Will you ask why I write about admonishing?

I will reply that the answer is very simple: you and I don’t admonish as we ought. Sometimes we laugh at sin. Sometimes we pretend that we have not heard or seen it. At best (and that’s not very good), we turn our backs and walk away. Very seldom do we admonish against sin.

But God demands it! In Matthew 18:15, Jesus says to us, “If thy brother shall trespass against thee, go and tell him his fault between thee and him alone: if he shall hear thee thou hast gained thy brother.” And in Ezekiel 33:8, 9, God says to the prophet, “When I say unto the wicked, O wicked man, thou shalt surely die; if thou dost not speak to warn the wicked from his way, that wicked man shall die in his iniquity; but his blood will I require at thine hand. Nevertheless, if thou warn the wicked of his way to turn from it; if he do not turn from his way, he shall die in his iniquity; but thou hast delivered thy soul.” It is so important to admonish our brother, that if we fail to do it, we bear responsibility for that man’s punishment. Or, to put it very simply, if we do not admonish sinners, we sin, and become worthy of punishment.

But even faced with the command of God, and this warning, how often do we admonish? Too often we are afraid that we will be reminded of our own sins and weaknesses. Too often we are afraid that our friends will hate us, that they will no longer want us to be with them. So we ignore sin, turn our backs to it, or treat it as if it didn’t exist.

We must not forget that we, by the grace of God, will be and must be the means whereby the relationship of love between brothers is restored. If our brother walks in sin, can we have true fellowship with him? If our brother walks in sin, can the bond of love between us be whole?

But you will say, what if that sinner is not my brother? Our duty is the same. Look again at Ezekiel 33. The sinner may indeed die in his iniquity, but if we have not warned him, his blood is required at our hand.

So far I have considered admonishing only as a duty, a command of God. And it may well seem an odious duty: it is, after all, a very difficult thing to do, and it may not be very pleasant either. But it ought not be so. We should find joy in it, for we do it for love’s sake; first of all, of course, for the love of God but also for the love of our brother.

We admonish because we love God. We want to please God and we long to serve Him. We please and serve Him only by obeying Him. Therefore, when He commands us to admonish, we obey in love, and we rejoice in obeying. Secondly, we admonish because we cannot bear to see God’s name dishonored. When a man sins we are horrified. We see that the God whom we love is not being praised as He ought to be praised, and as we want Him to be praised. We love Him so much that we cannot keep silent.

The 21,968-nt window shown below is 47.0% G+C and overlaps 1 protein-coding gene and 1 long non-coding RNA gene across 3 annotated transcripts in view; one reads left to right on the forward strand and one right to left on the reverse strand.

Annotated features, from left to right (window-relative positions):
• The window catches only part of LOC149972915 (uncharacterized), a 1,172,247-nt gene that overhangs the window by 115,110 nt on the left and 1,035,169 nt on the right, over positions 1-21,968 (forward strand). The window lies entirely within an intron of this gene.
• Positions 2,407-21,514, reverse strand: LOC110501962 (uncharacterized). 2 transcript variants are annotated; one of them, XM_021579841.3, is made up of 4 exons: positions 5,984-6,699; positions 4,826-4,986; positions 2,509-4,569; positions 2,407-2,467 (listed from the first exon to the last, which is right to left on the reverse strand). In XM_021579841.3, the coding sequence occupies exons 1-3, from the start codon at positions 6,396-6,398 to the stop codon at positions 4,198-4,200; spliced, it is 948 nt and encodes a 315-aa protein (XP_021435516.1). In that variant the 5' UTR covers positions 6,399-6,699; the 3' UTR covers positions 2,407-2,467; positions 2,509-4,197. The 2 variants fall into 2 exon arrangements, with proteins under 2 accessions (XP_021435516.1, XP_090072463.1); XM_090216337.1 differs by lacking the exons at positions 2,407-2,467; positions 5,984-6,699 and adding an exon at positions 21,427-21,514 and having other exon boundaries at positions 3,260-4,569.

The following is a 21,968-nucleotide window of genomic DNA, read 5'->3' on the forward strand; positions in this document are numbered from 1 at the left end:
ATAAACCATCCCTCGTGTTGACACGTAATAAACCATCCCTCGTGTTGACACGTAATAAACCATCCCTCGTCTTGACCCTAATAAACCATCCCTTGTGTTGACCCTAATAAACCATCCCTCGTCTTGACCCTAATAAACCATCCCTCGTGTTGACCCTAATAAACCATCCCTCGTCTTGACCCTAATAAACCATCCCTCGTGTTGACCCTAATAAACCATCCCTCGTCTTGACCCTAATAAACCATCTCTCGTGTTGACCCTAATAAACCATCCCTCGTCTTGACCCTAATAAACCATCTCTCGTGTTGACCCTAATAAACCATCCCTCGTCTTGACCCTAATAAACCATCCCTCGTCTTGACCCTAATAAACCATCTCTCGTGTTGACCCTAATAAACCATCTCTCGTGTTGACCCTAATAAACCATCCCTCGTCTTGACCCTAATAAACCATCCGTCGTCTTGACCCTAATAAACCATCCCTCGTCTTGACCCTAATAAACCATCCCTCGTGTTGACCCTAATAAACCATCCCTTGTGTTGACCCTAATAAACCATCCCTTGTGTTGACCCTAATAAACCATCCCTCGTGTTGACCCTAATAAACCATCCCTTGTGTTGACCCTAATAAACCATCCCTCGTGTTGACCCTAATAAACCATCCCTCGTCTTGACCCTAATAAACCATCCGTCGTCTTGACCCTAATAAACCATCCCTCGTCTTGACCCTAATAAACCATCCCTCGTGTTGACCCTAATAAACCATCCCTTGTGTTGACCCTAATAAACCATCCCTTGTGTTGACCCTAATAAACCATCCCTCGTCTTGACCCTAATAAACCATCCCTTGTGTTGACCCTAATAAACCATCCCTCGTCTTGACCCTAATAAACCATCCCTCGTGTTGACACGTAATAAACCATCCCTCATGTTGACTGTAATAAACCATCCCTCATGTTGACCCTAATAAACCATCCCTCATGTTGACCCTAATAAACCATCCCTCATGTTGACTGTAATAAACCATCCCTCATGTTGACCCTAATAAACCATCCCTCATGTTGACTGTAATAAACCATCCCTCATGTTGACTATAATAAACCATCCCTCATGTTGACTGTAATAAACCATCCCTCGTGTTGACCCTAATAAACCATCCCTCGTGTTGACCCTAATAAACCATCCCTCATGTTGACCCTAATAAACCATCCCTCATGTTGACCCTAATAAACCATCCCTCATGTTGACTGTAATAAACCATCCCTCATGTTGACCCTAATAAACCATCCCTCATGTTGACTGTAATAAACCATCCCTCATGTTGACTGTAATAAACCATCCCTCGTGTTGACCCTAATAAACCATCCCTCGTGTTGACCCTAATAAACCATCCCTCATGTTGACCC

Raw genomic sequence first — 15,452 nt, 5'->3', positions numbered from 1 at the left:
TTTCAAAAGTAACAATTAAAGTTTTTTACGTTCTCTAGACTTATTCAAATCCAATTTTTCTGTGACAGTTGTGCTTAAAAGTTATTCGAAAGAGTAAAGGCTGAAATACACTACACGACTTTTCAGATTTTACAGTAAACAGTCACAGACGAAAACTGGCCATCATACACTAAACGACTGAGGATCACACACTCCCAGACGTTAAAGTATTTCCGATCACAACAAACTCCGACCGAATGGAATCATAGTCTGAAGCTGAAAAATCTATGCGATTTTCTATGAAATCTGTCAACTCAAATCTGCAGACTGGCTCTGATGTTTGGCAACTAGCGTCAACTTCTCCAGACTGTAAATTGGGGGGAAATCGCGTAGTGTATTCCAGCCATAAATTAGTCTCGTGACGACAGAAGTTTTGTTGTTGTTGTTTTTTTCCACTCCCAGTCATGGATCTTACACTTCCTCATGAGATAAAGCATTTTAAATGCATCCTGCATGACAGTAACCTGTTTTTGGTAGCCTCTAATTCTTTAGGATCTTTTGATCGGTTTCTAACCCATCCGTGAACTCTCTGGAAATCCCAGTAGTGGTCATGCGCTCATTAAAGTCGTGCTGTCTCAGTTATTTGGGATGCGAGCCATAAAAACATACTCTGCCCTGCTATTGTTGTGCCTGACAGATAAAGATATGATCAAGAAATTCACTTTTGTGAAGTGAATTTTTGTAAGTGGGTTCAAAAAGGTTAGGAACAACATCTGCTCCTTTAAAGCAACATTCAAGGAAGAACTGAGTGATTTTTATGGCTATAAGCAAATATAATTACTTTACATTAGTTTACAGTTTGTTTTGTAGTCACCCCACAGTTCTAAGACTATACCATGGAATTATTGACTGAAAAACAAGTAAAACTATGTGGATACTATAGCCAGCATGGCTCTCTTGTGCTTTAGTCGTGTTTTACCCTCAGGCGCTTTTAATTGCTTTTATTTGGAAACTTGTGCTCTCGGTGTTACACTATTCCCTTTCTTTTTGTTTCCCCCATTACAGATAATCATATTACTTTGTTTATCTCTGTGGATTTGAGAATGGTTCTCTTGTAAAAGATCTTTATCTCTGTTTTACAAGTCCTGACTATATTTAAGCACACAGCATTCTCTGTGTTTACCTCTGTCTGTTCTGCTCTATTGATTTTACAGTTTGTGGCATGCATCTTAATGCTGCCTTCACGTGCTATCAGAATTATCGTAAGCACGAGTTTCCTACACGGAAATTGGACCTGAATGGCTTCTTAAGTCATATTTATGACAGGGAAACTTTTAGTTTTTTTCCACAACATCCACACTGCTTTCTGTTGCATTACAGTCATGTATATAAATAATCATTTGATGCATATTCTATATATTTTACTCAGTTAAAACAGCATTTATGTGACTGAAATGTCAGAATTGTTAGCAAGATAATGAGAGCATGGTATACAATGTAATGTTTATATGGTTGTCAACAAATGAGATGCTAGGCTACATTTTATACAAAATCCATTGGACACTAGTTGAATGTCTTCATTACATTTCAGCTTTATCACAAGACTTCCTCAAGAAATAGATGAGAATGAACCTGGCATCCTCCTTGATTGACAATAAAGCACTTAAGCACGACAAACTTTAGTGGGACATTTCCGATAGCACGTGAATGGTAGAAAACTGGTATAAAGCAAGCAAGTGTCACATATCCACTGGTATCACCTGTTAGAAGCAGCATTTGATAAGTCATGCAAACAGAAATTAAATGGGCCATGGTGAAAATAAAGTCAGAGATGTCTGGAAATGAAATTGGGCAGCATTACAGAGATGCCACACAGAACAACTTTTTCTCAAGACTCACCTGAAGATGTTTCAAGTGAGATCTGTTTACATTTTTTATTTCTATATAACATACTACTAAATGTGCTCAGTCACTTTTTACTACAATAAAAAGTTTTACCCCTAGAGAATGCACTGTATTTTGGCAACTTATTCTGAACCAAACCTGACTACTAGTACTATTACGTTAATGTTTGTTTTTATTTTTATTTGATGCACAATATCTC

We admonish also because we love the sinner. Our love, as I Corinthians 13 says, cannot rejoice in another’s iniquity. Rather we worry about the spiritual welfare of the sinner. We know that when he sins he hurts himself, and, because of our love for him, we do not want that. We want him to know God’s favor, not His anger. We want him to have the consciousness of God’s love; for we know that without that consciousness he is utterly miserable.

There is yet one more requirement. We must be humble when we admonish. We may not remind a man of his sin because we are angry with him. We may not try to get his goat or rouse his anger because we bear a grudge against him. We may not taunt him with his sin because we want to start a fight. Neither may we be proud. We may not exalt ourselves at his expense. We may not shame him before others. We may not pretend that we have some kind of authority over him. God forbid that we admonish, thinking ourselves in any way better than him.

We must be humble. “If there be any consolation in Christ, if any comfort or love, if any fellowship of the Spirit, if any bowels and mercies, fulfill ye my joy, that ye be likeminded, having the same love, being of one accord, of one mind. Let nothing be done through strife or vainglory; but in lowliness of mind let each esteem the other better than themselves. Look not every man on his own things, but every man also on the things of others.” “Brethren, if a man be overtaken in a fault, ye which are spiritual, restore such an one in the spirit of meekness; considering thyself lest thou also be tempted. Bear ye one another’s burdens, and so fulfill the law of Christ. For if a man think himself to be something, when he is nothing, he deceiveth himself.” When we admonish we remember that we also are sinners. In fact, because we know our own secret sins and our own heart, and not his, we esteem him better than ourselves. We look on ourselves as greater sinners than he. And we look to his things rather than to our own. All our desires and feelings are unimportant to us. We forget ourselves. We don’t care that what we must do is hard for us. We don’t care if we are reminded of our own sins. We don’t care if our pride is hurt. We care only for the sinner, only for his desires and feelings and needs. We are so wrapped up in serving him that we forget ourselves.

Of course, this is difficult. It is not easy to admonish, and it is not easy to do it humbly and in love. That doesn’t matter. God and our love, both for God and for the sinner, demand it. Perhaps we will find it easier to admonish if we remember these things.

In conclusion let’s turn to Psalm 141:5. David prays there: “Let the righteous smite me; it shall be a kindness: and let him reprove me; it shall be an excellent oil, which shall not break my head.” If our brother receives us thus, what greater joy can we have? We have gained a brother.

May God give us grace to be faithful to Him, to love as we ought, and to seek our brother’s welfare before our own, to His glory.